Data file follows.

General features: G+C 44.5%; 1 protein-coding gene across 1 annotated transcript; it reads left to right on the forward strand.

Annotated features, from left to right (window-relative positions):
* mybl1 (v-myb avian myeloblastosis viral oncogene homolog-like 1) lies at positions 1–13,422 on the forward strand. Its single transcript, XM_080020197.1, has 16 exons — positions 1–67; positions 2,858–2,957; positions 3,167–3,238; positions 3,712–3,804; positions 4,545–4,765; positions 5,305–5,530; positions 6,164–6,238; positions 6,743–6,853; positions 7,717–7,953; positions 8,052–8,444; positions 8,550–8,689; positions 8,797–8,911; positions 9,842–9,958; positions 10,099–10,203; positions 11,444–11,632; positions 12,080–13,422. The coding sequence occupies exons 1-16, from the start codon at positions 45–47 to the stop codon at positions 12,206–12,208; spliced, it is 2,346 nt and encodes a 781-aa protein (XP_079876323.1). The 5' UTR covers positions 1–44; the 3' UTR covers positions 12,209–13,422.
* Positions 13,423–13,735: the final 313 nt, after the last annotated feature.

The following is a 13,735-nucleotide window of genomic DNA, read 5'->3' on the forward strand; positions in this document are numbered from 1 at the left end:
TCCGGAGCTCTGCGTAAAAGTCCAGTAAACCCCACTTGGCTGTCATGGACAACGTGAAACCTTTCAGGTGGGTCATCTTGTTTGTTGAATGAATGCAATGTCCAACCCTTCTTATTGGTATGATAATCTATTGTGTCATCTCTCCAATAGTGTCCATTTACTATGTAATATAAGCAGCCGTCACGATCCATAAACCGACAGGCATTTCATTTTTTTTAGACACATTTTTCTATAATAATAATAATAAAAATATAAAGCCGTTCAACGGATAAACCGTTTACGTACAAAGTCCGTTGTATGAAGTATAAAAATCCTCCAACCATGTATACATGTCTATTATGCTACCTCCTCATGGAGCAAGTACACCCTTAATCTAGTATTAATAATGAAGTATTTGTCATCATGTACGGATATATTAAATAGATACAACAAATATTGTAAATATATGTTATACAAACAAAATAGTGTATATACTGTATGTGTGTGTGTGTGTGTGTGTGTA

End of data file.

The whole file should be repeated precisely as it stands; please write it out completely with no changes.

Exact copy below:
General features: G+C 44.5%; 1 protein-coding gene across 1 annotated transcript; it reads left to right on the forward strand.

Annotated features, from left to right (window-relative positions):
* mybl1 (v-myb avian myeloblastosis viral oncogene homolog-like 1) lies at positions 1–13,422 on the forward strand. Its single transcript, XM_080020197.1, has 16 exons — positions 1–67; positions 2,858–2,957; positions 3,167–3,238; positions 3,712–3,804; positions 4,545–4,765; positions 5,305–5,530; positions 6,164–6,238; positions 6,743–6,853; positions 7,717–7,953; positions 8,052–8,444; positions 8,550–8,689; positions 8,797–8,911; positions 9,842–9,958; positions 10,099–10,203; positions 11,444–11,632; positions 12,080–13,422. The coding sequence occupies exons 1-16, from the start codon at positions 45–47 to the stop codon at positions 12,206–12,208; spliced, it is 2,346 nt and encodes a 781-aa protein (XP_079876323.1). The 5' UTR covers positions 1–44; the 3' UTR covers positions 12,209–13,422.
* Positions 13,423–13,735: the final 313 nt, after the last annotated feature.

The following is a 13,735-nucleotide window of genomic DNA, read 5'->3' on the forward strand; positions in this document are numbered from 1 at the left end:
TCCGGAGCTCTGCGTAAAAGTCCAGTAAACCCCACTTGGCTGTCATGGACAACGTGAAACCTTTCAGGTGGGTCATCTTGTTTGTTGAATGAATGCAATGTCCAACCCTTCTTATTGGTATGATAATCTATTGTGTCATCTCTCCAATAGTGTCCATTTACTATGTAATATAAGCAGCCGTCACGATCCATAAACCGACAGGCATTTCATTTTTTTTAGACACATTTTTCTATAATAATAATAATAAAAATATAAAGCCGTTCAACGGATAAACCGTTTACGTACAAAGTCCGTTGTATGAAGTATAAAAATCCTCCAACCATGTATACATGTCTATTATGCTACCTCCTCATGGAGCAAGTACACCCTTAATCTAGTATTAATAATGAAGTATTTGTCATCATGTACGGATATATTAAATAGATACAACAAATATTGTAAATATATGTTATACAAACAAAATAGTGTATATACTGTATGTGTGTGTGTGTGTGTGTGTGTA